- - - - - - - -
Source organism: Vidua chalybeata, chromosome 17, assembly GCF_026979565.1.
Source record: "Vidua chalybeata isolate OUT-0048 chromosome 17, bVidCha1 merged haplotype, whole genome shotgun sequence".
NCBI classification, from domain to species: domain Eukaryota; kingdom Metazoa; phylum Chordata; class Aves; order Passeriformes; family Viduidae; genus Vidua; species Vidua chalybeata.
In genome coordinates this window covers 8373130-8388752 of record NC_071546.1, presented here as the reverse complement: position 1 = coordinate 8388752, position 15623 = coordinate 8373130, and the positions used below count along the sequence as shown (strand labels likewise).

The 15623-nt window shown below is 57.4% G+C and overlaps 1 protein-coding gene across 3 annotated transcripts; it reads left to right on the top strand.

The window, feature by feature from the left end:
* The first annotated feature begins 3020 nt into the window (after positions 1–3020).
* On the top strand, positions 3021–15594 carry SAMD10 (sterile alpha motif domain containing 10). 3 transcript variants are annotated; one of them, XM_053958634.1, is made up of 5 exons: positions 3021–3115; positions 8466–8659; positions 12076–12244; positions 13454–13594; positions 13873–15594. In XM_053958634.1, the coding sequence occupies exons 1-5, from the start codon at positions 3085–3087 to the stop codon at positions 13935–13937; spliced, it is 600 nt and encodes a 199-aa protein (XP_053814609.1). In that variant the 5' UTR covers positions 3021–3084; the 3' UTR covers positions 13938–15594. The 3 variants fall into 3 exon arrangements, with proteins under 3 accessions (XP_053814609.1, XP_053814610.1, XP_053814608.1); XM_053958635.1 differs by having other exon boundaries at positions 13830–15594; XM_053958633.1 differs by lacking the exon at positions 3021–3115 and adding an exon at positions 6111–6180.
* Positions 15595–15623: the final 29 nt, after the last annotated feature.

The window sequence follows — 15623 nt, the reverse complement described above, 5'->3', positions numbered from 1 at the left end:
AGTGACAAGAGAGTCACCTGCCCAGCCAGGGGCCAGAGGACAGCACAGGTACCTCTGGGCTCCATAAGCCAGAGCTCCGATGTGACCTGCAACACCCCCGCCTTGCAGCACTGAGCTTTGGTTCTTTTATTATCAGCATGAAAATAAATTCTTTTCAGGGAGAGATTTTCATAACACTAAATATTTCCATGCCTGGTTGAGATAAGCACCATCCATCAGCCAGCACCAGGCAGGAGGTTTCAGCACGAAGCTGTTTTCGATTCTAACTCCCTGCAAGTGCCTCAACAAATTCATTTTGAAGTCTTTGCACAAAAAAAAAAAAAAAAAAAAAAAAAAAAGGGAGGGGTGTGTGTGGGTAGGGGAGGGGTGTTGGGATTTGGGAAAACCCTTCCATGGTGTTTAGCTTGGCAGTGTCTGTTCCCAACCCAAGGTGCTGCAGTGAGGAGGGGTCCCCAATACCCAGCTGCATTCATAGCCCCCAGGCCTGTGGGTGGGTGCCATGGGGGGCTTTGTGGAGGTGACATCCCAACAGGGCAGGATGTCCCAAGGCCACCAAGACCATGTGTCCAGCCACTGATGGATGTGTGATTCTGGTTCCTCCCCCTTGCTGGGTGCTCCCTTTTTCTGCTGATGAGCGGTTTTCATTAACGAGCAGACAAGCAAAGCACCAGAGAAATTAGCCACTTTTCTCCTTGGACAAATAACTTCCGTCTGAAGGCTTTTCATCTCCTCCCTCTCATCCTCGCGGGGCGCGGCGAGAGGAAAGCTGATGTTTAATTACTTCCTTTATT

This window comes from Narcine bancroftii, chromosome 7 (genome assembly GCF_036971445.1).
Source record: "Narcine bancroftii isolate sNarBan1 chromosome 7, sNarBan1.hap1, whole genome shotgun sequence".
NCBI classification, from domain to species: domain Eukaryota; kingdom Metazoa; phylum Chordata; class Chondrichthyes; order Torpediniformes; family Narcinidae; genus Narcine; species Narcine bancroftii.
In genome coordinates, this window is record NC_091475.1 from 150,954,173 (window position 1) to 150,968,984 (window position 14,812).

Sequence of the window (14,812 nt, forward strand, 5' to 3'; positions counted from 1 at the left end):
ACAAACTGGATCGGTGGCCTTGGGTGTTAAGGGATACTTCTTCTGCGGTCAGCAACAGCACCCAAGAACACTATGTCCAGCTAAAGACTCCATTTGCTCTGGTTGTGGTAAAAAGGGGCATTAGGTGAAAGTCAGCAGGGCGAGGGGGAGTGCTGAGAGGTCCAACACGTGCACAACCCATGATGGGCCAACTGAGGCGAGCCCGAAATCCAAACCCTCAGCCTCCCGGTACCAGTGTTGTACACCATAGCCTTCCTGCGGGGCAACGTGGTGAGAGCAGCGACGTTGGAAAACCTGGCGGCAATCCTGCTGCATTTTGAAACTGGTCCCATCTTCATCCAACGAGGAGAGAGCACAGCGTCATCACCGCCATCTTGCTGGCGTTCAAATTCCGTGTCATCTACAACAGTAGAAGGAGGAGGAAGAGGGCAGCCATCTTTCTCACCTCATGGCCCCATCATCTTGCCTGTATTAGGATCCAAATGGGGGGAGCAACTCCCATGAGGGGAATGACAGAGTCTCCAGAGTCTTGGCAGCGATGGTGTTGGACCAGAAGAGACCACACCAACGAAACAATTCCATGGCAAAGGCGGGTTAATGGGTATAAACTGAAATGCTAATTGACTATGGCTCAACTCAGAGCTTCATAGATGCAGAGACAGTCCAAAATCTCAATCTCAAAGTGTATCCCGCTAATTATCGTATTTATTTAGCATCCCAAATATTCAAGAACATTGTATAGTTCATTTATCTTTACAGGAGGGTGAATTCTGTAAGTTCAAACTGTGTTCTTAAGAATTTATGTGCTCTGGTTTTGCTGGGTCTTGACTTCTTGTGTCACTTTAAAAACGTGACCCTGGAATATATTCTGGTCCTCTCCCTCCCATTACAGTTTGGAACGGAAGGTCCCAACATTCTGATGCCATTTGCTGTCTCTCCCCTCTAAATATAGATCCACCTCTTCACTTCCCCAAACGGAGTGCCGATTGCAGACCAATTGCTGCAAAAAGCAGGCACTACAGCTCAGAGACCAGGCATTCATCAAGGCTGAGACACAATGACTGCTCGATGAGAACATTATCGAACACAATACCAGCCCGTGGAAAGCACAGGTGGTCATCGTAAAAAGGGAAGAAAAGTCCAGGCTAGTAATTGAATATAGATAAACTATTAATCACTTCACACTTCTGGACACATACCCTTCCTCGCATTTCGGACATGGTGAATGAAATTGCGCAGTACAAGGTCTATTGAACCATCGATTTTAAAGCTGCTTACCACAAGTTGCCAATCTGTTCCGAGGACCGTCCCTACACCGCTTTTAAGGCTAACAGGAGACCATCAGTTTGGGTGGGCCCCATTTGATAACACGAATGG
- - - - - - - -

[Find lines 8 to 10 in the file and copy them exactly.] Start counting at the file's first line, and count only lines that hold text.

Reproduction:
* On the top strand, positions 3021–15594 carry SAMD10 (sterile alpha motif domain containing 10). 3 transcript variants are annotated; one of them, XM_053958634.1, is made up of 5 exons: positions 3021–3115; positions 8466–8659; positions 12076–12244; positions 13454–13594; positions 13873–15594. In XM_053958634.1, the coding sequence occupies exons 1-5, from the start codon at positions 3085–3087 to the stop codon at positions 13935–13937; spliced, it is 600 nt and encodes a 199-aa protein (XP_053814609.1). In that variant the 5' UTR covers positions 3021–3084; the 3' UTR covers positions 13938–15594. The 3 variants fall into 3 exon arrangements, with proteins under 3 accessions (XP_053814609.1, XP_053814610.1, XP_053814608.1); XM_053958635.1 differs by having other exon boundaries at positions 13830–15594; XM_053958633.1 differs by lacking the exon at positions 3021–3115 and adding an exon at positions 6111–6180.
* Positions 15595–15623: the final 29 nt, after the last annotated feature.

The window sequence follows — 15623 nt, the reverse complement described above, 5'->3', positions numbered from 1 at the left end: